The Courts Reform (Scotland) Act has received the Royal Assent.   Commenting on the reforms, Justice Minister Kenny MacAskill said:

“This new legislation will bring about the most important change for Scottish courts for more than a generation.”

The Key Proposals 

The legislation was preceded by a wide ranging review led by Scotland’s most senior judge, Lord Gill.  His review made over 200 recommendations for reform, the majority of which are included in the Act.

Raising the exclusive limit of the Sheriff Court

The most recent civil court statistics (published in March 2014) show that while the number of civil cases being heard at Sheriff Court level has been declining – down 43 per cent since 2008-09, the number of civil cases being heard at the Court of Session has remained steady.  A cornerstone of the reforms involves moving litigation to the Sheriff Court; only the most complex and important cases should be heard in the Court of Session. It was initially proposed that the Sheriff Court would deal with cases up to £150,000 in value. However, an amendment at Stage 2 saw the threshold lowered to £100,000. 

Increased specialisation 

The Act provides for increased sheriff specialisation, both in the form of specialisation by individual Sheriffs and specialist courts, such as the proposed specialist personal injury court with Scotland-wide jurisdiction. According to the March 2014 civil court statistics, personal injury cases accounted for 79 per cent of cases raised in the Court of Session.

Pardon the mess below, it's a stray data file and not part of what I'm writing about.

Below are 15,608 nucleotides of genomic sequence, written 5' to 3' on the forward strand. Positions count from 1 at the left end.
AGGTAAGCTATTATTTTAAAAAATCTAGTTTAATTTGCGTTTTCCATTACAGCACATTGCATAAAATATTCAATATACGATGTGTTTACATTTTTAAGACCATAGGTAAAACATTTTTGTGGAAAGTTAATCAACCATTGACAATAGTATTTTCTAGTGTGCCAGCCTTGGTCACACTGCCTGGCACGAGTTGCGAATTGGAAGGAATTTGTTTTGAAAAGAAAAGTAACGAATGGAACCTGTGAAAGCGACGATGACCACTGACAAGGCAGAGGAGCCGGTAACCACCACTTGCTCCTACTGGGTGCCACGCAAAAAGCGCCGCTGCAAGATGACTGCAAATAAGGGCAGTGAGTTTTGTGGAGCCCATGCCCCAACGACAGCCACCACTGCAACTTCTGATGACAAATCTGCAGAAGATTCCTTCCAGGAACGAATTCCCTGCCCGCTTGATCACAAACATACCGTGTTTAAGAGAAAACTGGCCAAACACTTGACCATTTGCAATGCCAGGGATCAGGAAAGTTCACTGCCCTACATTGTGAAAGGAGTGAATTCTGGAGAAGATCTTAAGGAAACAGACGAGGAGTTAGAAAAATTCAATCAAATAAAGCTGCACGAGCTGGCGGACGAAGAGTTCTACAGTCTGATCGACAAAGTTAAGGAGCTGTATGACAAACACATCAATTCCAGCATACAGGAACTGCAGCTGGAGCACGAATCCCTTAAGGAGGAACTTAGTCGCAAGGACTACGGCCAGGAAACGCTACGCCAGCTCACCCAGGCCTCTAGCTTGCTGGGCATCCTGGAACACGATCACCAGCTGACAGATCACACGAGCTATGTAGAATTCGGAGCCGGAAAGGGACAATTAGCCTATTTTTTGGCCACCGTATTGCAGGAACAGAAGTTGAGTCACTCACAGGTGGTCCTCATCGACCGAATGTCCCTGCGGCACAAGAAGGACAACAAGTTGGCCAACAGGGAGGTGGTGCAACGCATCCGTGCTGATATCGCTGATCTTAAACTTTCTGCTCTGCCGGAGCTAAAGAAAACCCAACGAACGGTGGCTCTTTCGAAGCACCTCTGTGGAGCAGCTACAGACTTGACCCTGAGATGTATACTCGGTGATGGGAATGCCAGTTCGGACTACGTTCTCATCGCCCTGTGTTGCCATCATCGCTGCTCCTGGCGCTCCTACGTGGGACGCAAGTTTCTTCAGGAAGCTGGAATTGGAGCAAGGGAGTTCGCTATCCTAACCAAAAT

A new judicial tier of "Summary Sheriff"

The 'Summary Sheriff' will hear both civil and criminal cases, freeing up Sheriffs to concentrate on more serious or complex cases. The Summary Sheriffs will hear cases with a value of £5,000 or less. 

A new Sheriff Appeal Court

The new Sheriff Appeal Court, with national jurisdiction, will hear civil appeals from Sheriffs and Summary Sheriffs and all summary procedure criminal appeals. Members of the Sheriff Appeal Court will comprise existing Sheriffs Principal and a number of experienced Sheriffs, and its decisions will be binding on lower courts. 

Costs 

The cost and funding of civil litigation in Scotland has also been under review, with Sheriff Principal Taylor reporting on this issue in September 2013. The Scottish Government Response to that review was issued in June 2014. Implementation of the recommendations on costs and funding will be taken forward on an incremental basis, to allow co-ordination with implementation of Courts Reform (Scotland) Act. 

Timetable for reform

The Scottish Courts website states that implementation of the reforms requires a reasonable lead in time and that phased changes to court services, such as the appointment of Summary Sheriffs and the operation of specialist courts will commence from the autumn of 2015 onwards.